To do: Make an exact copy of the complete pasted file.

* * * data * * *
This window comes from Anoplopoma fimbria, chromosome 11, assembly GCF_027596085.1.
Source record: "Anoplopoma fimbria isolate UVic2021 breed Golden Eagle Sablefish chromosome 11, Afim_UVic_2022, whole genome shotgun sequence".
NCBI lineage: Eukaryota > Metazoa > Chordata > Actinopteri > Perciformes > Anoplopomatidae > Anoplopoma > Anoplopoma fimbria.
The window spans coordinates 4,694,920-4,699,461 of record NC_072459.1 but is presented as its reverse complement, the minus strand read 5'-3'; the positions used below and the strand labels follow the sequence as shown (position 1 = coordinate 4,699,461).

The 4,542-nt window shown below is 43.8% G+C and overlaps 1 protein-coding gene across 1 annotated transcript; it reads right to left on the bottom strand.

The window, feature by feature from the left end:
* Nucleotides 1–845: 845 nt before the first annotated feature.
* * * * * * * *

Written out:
This window comes from Anoplopoma fimbria, chromosome 11, assembly GCF_027596085.1.
Source record: "Anoplopoma fimbria isolate UVic2021 breed Golden Eagle Sablefish chromosome 11, Afim_UVic_2022, whole genome shotgun sequence".
NCBI lineage: Eukaryota > Metazoa > Chordata > Actinopteri > Perciformes > Anoplopomatidae > Anoplopoma > Anoplopoma fimbria.
The window spans coordinates 4,694,920-4,699,461 of record NC_072459.1 but is presented as its reverse complement, the minus strand read 5'-3'; the positions used below and the strand labels follow the sequence as shown (position 1 = coordinate 4,699,461).

The 4,542-nt window shown below is 43.8% G+C and overlaps 1 protein-coding gene across 1 annotated transcript; it reads right to left on the bottom strand.

The window, feature by feature from the left end:
* Nucleotides 1–845: 845 nt before the first annotated feature.